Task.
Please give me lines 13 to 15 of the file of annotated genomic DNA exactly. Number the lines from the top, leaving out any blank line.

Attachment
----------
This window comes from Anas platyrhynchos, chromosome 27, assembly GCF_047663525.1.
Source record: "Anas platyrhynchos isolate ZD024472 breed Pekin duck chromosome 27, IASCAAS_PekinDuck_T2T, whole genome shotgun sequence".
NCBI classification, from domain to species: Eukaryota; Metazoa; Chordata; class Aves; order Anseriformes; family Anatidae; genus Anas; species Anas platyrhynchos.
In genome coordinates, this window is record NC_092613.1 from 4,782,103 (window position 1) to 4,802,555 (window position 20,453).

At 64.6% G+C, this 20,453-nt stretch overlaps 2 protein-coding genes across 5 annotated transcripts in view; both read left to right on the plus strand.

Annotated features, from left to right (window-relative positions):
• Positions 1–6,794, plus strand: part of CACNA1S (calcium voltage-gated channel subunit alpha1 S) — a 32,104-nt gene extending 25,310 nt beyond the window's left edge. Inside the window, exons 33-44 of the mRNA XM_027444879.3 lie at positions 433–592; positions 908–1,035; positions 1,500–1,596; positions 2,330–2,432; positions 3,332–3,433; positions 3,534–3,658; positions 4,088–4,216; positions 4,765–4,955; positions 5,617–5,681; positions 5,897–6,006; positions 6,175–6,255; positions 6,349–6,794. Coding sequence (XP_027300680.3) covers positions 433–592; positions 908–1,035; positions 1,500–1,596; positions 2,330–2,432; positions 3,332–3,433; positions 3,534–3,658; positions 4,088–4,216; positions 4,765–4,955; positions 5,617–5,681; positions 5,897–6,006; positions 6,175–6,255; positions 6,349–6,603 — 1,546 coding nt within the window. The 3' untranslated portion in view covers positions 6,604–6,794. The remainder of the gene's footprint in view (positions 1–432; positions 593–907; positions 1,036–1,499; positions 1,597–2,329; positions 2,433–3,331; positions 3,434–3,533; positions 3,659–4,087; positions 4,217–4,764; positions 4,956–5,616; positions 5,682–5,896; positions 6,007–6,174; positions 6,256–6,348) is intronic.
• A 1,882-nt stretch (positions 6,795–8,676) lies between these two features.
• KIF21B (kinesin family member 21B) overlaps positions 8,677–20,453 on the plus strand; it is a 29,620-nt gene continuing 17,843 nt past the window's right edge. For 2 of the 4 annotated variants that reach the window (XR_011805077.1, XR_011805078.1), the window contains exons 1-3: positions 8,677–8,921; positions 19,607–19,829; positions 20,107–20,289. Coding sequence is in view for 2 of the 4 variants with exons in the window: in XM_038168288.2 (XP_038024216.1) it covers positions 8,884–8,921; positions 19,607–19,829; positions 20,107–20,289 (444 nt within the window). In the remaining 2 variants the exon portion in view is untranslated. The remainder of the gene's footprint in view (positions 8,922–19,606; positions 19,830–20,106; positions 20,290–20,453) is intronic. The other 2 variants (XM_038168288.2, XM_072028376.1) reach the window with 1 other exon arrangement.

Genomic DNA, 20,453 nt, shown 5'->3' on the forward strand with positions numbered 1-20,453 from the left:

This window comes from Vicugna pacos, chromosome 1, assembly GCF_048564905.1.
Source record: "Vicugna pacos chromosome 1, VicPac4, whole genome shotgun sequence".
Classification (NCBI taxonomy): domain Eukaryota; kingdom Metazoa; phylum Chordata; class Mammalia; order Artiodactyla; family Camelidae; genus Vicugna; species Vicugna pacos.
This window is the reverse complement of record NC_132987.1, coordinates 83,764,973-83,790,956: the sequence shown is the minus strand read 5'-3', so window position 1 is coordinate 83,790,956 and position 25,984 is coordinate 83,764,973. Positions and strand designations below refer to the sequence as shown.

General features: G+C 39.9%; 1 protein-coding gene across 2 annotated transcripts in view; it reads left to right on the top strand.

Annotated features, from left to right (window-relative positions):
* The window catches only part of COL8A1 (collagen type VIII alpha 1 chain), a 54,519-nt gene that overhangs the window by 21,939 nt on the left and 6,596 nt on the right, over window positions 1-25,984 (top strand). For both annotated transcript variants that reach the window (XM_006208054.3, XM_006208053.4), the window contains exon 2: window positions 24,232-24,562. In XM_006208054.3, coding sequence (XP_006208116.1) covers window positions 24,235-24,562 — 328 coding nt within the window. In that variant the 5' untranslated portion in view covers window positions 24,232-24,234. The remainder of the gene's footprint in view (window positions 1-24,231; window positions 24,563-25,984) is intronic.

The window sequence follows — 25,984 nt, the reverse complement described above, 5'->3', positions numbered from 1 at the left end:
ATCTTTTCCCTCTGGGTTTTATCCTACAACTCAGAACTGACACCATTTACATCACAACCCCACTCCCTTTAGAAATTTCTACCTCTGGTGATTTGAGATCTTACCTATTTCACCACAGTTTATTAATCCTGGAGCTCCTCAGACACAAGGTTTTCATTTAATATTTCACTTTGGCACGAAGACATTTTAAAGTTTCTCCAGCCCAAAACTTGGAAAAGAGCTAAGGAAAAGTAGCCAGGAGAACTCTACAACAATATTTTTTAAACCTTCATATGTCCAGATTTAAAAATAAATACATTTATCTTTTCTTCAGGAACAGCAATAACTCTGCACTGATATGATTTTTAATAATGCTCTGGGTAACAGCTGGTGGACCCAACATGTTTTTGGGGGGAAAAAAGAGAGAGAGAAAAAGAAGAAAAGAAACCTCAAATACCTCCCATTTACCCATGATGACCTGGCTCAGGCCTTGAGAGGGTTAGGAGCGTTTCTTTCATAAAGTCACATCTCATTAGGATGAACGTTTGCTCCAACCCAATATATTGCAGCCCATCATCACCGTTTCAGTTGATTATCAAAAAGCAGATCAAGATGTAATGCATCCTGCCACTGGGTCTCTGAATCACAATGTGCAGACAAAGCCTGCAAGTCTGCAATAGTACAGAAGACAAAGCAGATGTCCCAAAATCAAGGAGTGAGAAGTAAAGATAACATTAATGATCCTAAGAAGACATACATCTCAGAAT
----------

Classification (NCBI taxonomy): domain Eukaryota; kingdom Metazoa; phylum Chordata; class Mammalia; order Artiodactyla; family Camelidae; genus Vicugna; species Vicugna pacos.
This window is the reverse complement of record NC_132987.1, coordinates 83,764,973-83,790,956: the sequence shown is the minus strand read 5'-3', so window position 1 is coordinate 83,790,956 and position 25,984 is coordinate 83,764,973. Positions and strand designations below refer to the sequence as shown.

General features: G+C 39.9%; 1 protein-coding gene across 2 annotated transcripts in view; it reads left to right on the top strand.